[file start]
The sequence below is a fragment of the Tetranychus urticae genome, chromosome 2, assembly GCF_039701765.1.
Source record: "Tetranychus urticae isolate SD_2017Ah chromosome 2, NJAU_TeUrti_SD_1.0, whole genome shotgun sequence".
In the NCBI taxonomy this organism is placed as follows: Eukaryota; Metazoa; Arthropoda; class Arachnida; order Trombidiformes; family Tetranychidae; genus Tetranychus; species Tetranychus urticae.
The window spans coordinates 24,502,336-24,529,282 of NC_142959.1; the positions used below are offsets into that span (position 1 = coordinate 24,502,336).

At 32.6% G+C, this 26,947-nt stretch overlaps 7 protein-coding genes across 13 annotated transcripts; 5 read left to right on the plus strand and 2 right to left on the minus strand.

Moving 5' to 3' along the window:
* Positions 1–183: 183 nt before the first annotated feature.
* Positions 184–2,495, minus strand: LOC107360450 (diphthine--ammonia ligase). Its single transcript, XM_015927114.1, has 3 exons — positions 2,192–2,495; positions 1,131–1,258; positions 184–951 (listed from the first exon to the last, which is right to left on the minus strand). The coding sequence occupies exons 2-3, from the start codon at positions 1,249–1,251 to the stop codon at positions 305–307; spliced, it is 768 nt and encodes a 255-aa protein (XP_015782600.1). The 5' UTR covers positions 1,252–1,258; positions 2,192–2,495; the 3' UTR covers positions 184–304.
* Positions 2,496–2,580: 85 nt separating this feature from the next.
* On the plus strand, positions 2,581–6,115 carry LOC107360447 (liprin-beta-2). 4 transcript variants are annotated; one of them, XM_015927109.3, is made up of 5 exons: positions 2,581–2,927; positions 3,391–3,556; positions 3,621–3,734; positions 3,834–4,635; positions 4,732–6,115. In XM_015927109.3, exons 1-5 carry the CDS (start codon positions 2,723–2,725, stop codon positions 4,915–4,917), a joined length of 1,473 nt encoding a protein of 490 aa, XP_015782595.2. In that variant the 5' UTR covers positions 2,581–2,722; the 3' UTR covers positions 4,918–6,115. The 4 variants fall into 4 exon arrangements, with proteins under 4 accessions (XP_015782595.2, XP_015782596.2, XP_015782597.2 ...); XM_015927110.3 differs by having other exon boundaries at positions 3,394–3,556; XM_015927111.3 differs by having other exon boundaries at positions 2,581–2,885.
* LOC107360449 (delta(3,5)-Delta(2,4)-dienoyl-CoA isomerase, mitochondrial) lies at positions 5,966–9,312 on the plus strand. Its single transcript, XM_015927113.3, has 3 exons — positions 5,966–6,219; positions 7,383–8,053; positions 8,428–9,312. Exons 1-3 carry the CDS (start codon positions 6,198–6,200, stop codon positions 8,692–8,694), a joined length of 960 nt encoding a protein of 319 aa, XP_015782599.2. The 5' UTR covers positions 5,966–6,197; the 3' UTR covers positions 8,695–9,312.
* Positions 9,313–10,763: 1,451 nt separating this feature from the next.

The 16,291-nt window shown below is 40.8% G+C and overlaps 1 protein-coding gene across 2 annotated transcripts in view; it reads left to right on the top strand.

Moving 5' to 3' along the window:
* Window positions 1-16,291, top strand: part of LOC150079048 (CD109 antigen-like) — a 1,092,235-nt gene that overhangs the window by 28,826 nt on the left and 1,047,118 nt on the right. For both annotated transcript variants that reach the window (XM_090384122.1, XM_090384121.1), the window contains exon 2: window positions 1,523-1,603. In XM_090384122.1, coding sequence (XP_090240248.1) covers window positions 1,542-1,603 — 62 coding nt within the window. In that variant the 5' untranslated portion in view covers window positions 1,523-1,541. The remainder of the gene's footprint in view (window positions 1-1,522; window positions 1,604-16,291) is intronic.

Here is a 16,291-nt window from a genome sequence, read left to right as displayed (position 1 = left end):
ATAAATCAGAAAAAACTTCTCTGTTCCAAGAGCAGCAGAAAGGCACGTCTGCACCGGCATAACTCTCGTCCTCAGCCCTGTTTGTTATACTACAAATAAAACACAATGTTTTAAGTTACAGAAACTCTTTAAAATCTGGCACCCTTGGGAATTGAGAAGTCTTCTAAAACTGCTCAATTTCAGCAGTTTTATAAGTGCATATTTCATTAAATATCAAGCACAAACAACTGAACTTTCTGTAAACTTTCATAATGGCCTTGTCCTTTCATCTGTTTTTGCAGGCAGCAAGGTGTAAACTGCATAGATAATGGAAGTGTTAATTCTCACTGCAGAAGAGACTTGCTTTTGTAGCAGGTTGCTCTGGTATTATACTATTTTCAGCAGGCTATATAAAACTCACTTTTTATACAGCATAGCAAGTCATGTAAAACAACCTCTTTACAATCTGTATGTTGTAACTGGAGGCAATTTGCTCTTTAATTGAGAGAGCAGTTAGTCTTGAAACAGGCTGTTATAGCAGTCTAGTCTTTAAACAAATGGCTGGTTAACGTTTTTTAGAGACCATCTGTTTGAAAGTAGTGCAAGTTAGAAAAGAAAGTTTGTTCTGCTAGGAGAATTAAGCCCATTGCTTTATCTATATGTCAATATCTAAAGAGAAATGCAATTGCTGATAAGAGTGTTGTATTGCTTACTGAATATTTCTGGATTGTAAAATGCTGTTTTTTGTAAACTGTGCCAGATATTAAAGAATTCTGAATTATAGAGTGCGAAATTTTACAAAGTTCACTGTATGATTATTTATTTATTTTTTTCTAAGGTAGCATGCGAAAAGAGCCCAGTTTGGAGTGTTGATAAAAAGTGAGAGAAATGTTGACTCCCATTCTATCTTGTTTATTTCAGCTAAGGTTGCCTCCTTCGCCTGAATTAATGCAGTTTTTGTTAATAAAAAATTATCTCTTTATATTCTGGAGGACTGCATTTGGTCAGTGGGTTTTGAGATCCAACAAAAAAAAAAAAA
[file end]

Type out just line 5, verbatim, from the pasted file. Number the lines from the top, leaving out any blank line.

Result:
At 32.6% G+C, this 26,947-nt stretch overlaps 7 protein-coding genes across 13 annotated transcripts; 5 read left to right on the plus strand and 2 right to left on the minus strand.